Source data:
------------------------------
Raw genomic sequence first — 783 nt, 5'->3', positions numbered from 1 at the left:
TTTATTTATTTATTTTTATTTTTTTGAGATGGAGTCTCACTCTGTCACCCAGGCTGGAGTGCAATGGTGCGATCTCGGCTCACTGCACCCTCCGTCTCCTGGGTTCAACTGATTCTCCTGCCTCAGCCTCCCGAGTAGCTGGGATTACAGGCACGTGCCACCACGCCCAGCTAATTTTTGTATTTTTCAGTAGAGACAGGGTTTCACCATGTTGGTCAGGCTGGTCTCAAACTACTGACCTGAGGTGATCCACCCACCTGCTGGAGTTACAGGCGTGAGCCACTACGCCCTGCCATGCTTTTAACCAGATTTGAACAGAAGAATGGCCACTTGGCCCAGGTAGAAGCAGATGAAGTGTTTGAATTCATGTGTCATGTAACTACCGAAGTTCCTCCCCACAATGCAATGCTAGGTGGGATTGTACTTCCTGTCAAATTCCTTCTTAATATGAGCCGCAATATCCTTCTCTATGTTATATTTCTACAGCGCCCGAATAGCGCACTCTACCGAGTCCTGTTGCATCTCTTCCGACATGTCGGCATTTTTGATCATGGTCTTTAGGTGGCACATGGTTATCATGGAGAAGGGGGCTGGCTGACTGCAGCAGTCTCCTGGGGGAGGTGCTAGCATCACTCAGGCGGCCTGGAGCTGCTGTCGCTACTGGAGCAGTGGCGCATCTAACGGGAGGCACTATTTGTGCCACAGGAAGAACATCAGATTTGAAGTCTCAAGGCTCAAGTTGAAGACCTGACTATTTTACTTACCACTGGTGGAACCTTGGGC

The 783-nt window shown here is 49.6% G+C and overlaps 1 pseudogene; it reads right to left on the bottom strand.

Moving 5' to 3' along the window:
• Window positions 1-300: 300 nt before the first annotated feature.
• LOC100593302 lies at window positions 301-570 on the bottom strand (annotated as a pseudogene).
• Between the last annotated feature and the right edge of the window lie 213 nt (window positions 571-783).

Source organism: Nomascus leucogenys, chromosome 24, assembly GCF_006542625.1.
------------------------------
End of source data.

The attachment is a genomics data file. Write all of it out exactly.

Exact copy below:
Raw genomic sequence first — 783 nt, 5'->3', positions numbered from 1 at the left:
TTTATTTATTTATTTTTATTTTTTTGAGATGGAGTCTCACTCTGTCACCCAGGCTGGAGTGCAATGGTGCGATCTCGGCTCACTGCACCCTCCGTCTCCTGGGTTCAACTGATTCTCCTGCCTCAGCCTCCCGAGTAGCTGGGATTACAGGCACGTGCCACCACGCCCAGCTAATTTTTGTATTTTTCAGTAGAGACAGGGTTTCACCATGTTGGTCAGGCTGGTCTCAAACTACTGACCTGAGGTGATCCACCCACCTGCTGGAGTTACAGGCGTGAGCCACTACGCCCTGCCATGCTTTTAACCAGATTTGAACAGAAGAATGGCCACTTGGCCCAGGTAGAAGCAGATGAAGTGTTTGAATTCATGTGTCATGTAACTACCGAAGTTCCTCCCCACAATGCAATGCTAGGTGGGATTGTACTTCCTGTCAAATTCCTTCTTAATATGAGCCGCAATATCCTTCTCTATGTTATATTTCTACAGCGCCCGAATAGCGCACTCTACCGAGTCCTGTTGCATCTCTTCCGACATGTCGGCATTTTTGATCATGGTCTTTAGGTGGCACATGGTTATCATGGAGAAGGGGGCTGGCTGACTGCAGCAGTCTCCTGGGGGAGGTGCTAGCATCACTCAGGCGGCCTGGAGCTGCTGTCGCTACTGGAGCAGTGGCGCATCTAACGGGAGGCACTATTTGTGCCACAGGAAGAACATCAGATTTGAAGTCTCAAGGCTCAAGTTGAAGACCTGACTATTTTACTTACCACTGGTGGAACCTTGGGC

The 783-nt window shown here is 49.6% G+C and overlaps 1 pseudogene; it reads right to left on the bottom strand.

Moving 5' to 3' along the window:
• Window positions 1-300: 300 nt before the first annotated feature.
• LOC100593302 lies at window positions 301-570 on the bottom strand (annotated as a pseudogene).
• Between the last annotated feature and the right edge of the window lie 213 nt (window positions 571-783).

Source organism: Nomascus leucogenys, chromosome 24, assembly GCF_006542625.1.